Ten years on: the impact of human papilloma virus vaccine
Globally HPV is still the most frequent sexually transmitted virus. Certain genotypes cause virtually all cases of cervical cancer, a disease which kills over a quarter of a million women per annum, as well as causing morbidity and mortality from anogenital and oropharyngeal disease in both genders. However back in October 2005 it was reported that Phase III trials, involving twelve thousand women in thirteen countries, had demonstrated that Merck’s quadrivalent HPV vaccine, Gardisil, was 100% effective in preventing pre-malignant cervical lesions. This vaccine, genetically engineered in Brisbane and first licenced for use in public health programmes in Australia, the US, Mexico, Gabon and Europe a decade ago, targets HPV genotypes 6/11 as well as HPV16/18. The former low-risk genotypes cause 90% of anogenital wart infections; it is estimated that the latter high-risk genotypes are responsible for 70% of cervical cancers and 80% to 90% of other HPV-related neoplasms including anal, penile and oropharyngeal cancers. Other vaccines, all of which target the high-risk genotypes HPV 16/18, are now in use. The most recently approved also includes the less common oncogenic genotypes 31/33/45/52/58. HPV vaccine is now approved for use in 129 countries. So after a decade what has been the impact on health from the more than 205 million doses of HPV vaccine that have been distributed worldwide?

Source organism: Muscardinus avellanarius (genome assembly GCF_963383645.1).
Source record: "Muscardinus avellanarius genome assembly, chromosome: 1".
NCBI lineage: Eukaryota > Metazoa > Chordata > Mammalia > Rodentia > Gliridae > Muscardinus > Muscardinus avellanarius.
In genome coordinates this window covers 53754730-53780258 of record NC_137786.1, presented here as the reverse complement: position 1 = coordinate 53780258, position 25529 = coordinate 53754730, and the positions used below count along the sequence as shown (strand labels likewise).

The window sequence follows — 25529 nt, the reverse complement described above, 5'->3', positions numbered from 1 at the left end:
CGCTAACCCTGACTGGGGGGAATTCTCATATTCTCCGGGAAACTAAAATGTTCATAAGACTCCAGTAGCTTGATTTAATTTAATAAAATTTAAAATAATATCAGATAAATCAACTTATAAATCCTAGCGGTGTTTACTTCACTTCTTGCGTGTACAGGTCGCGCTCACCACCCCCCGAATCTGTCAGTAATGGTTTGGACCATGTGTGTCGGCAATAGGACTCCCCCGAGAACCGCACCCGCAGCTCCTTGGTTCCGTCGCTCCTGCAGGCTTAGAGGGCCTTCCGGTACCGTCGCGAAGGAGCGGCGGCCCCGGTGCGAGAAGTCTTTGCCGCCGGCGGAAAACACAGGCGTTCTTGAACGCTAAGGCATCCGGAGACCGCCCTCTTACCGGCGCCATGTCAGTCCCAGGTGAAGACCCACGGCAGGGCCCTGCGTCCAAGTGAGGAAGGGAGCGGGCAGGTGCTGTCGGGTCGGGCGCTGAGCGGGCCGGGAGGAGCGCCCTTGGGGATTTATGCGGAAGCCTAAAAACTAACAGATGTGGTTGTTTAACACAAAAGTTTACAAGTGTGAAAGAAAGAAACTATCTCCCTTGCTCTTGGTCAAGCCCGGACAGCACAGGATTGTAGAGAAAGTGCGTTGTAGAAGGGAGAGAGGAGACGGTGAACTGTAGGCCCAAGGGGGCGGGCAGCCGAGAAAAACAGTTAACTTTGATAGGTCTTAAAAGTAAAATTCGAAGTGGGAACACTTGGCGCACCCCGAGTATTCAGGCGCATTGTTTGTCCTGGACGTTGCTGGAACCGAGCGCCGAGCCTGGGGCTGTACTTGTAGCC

The beneficial effect is particularly apparent in countries where there is a high uptake of girls who are vaccinated before they become sexually active. Both infections with HPV and genital warts have plummeted by 90%, with a reduction of 85% in high-grade cervical abnormalities. Data reporting lower numbers of cervical cancer cases post-vaccine will surely follow. The bad news is that the full potential of the vaccine has yet to be realized. Only 64 countries actually include HPV vaccination in their national immunization schedules, and the less developed nations are less likely than the West to have effective programmes that require three timed inoculations and high population coverage. In developed countries such as the US imprudent parents still refuse the vaccine because of possible safety concerns or more bizarrely because they think it will encourage sexual promiscuity in their offspring. However the good news is that in China, which has 28% of the global cervical cancer cases but a particularly cumbersome drug approval process, HPV vaccine has finally been approved and will be available in 2017. Surely a fitting memorial to the late Chinese co-inventor of the initial vaccine, Dr Jian Zhou!